Each time, these interventions added to that sense that the only way to escape was to return to some kind of ‘usness’, some kind of ‘authenticity’, and often what was found was a complete distortion of that original ‘usness’. These were very modern versions: sometimes anarchic, sometimes violent, and sometimes tearing up the original Islamic texts about what constitutes justified violence, rewriting them under the guise of a stronger, more virile, more nationalistic form of Islam.
YAB: So you could say that the Isis and Al-Qaeda phenomena came from that source – the view that the west is interfering in matters in the Muslim world, and that the only way to confront that interference is to go back to Muslim roots. And, of course, each generation defined those roots in increasingly repressive ways. But at the same time, for me personally – someone who grew up within the British empire – it’s deeply unfortunate that a valid political struggle against domination became infused with religion, and became emotional at the expense of rationality. It feels to me that religious feelings among some Muslims were manipulated and exploited, and I find that problematic.
CdB: I think you’re right. It’s very interesting to look at the lowering of the divide between the political and the cultural. What is ultimately a legitimate campaign for self-determination, whether as a community or as an individual human being, has in many cases become infused with something that is extremely xenophobic, that rejects difference, and that has infected the cultural sphere. All of the manifestations of culture that one can enjoy in this world suddenly get boiled down and reduced to something so limited that the whole range of human experience becomes black and white instead of full of colour and vibrancy. This is what we find: the closing down of cultural avenues for different reasons across the Middle East. This return to a kind of spurious authenticity, wherever it happens, is really a return to a monochrome world.
YAB: Are you hopeful that these three places on which you largely focus your work – Cairo, Tehran and Istanbul – will reach a point where they will turn back towards the places they once were?
CdB: I think that history shows the constant ebb and flow of the ideas that I discuss in the book. There have been and always will be rebuffs, and I think it takes time for those to be absorbed and eventually overturn the status quo. I’m not sure that I believe any more in a predetermined trajectory of history; what I do believe in is the constant and often very fruitful opposition of different ideas.
If you set up on one hand the idea of looking to the future, of optimism and hopefulness, and set up on the other the idea of conservatism and fear, then that’s a division of feelings and sentiments that exists in all of us. And, as a result, it exists in all societies.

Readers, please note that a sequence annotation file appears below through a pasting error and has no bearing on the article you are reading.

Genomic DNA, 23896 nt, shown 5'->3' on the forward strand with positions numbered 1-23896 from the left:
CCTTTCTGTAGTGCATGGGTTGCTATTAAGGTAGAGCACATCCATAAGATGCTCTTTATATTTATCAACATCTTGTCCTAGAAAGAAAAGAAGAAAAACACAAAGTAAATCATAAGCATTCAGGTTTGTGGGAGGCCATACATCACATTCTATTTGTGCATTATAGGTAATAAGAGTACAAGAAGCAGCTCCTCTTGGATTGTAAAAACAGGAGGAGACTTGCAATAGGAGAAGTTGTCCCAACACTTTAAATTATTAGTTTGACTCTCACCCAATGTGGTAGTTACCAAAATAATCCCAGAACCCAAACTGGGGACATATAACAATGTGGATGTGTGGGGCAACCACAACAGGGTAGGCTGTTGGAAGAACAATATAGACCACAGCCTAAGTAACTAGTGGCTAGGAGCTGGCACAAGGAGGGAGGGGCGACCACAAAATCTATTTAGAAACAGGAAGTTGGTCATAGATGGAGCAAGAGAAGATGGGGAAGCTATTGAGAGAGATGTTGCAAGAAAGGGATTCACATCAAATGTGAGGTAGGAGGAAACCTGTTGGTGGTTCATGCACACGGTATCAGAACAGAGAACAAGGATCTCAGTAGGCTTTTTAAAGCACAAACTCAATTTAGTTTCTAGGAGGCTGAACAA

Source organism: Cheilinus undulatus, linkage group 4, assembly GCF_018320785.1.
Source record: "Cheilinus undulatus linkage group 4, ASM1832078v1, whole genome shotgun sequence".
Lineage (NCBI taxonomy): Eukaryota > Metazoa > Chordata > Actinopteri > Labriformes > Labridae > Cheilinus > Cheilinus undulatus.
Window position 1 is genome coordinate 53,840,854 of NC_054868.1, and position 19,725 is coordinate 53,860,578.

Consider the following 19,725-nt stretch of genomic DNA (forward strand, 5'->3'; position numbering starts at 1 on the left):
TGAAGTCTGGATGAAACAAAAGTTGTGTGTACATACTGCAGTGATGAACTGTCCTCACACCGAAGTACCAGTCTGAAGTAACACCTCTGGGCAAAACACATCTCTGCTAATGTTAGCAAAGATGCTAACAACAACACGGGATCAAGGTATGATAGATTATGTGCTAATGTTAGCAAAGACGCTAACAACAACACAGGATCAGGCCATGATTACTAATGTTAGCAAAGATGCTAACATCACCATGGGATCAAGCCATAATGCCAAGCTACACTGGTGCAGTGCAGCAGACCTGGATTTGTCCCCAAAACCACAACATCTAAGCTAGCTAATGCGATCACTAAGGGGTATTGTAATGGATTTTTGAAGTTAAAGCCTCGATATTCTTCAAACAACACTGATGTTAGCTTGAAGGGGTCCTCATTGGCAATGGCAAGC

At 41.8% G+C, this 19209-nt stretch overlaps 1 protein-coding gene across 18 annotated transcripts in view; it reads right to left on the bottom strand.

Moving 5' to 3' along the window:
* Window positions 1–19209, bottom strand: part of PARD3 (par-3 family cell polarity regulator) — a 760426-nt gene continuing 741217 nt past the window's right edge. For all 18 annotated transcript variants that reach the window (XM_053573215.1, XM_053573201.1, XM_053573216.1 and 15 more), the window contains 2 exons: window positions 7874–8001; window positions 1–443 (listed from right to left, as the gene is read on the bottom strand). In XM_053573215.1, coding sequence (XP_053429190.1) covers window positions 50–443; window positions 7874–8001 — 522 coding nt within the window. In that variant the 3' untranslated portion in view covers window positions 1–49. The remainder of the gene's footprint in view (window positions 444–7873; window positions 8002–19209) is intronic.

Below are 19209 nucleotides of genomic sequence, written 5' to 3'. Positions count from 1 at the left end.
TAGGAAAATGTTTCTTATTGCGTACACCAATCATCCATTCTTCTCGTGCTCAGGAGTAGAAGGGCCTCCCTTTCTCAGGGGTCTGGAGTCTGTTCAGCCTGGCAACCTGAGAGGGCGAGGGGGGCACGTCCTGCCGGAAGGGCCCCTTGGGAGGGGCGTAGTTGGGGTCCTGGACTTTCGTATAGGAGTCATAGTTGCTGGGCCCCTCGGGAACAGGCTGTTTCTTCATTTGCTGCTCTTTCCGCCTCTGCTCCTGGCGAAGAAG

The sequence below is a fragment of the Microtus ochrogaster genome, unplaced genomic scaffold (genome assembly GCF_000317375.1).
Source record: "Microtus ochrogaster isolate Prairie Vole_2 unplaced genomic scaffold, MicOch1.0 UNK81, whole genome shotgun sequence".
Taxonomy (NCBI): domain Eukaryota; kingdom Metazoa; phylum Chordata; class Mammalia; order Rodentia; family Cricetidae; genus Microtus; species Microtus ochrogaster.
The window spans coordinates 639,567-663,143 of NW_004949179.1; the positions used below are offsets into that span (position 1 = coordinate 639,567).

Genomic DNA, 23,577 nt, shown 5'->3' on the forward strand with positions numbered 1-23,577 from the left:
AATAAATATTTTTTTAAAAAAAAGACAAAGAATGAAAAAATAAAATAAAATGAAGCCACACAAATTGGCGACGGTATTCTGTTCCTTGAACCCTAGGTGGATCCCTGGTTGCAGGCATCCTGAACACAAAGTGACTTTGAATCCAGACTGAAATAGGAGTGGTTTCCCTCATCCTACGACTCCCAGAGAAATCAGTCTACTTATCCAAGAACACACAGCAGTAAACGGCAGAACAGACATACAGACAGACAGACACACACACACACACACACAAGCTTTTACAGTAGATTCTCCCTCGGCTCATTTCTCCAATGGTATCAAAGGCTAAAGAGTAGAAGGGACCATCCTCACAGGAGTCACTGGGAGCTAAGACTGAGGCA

I’m not hopeful in the very short term, but in the long term I expect to see – within my lifetime – a resurgence of the ideas we have spoken about. I don’t think that resurgence will necessarily take us back to where we were: it will take us to some new form. And there will always be an intermingling of the two tendencies, because I don’t think that one is possible without the other. It’s a necessary dialectic of human existence.
YAB: Wherever you look today, you see modernism, cross-culturalism, cosmopolitanism and liberalism being rejected. What can be done to move us back into an exchange between cultures – which, I’d argue, has been the most fruitful thing for the human race?
CdB: What has happened cannot be undone, and some appalling things have been done that have meant we are where we are. We have to start by looking at civilisations and cultures as operated upon by human beings. They are human operations: nothing is determined in advance. So we have to look at the invasion of Iraq and, to a lesser extent, Afghanistan, and regard them as absolutely defining events in modern Middle Eastern history that are going to be felt for a very long time. We should start by thinking that we need to avoid that kind of involvement in the future.
But there always have been (and will be) calls and appeals, sometimes from within the countries themselves, that we’re turning a blind eye to appalling events. My feeling is that we need to avoid that kind of adventure, no matter how compelling a moral argument can be made in its favour in the short term.
We have also been finding, for some time now, that what we have visited on other countries is blowing back to the west – and we have to deal with that blowback. It is no longer possible, for example, to refer to the lands of Islam without considering Britain or France to be among those lands, because Islam is an extremely important and influential minority faith in this part of the world. We cannot erect mental walls between us and other worlds because these worlds have, to a great extent, fused.
And so I am not sure that I agree that everything is all doom and gloom. You could argue that this idea of integration has come so far that what we are witnessing now is a kind of death throe – a last-gasp resistance. As I say, there will be an ebb and flow, but we need to retain a sense of our universal humanity and of the joy of communication between humanity.
Christopher de Bellaigue is a writer and broadcaster. The Islamic Enlightenment: The Modern Struggle Between Faith and Reason is published by Bodley Head
Yasmin Alibhai-Brown is a journalist, broadcaster and author. Her books include Refusing the Veil (Biteback, 2014)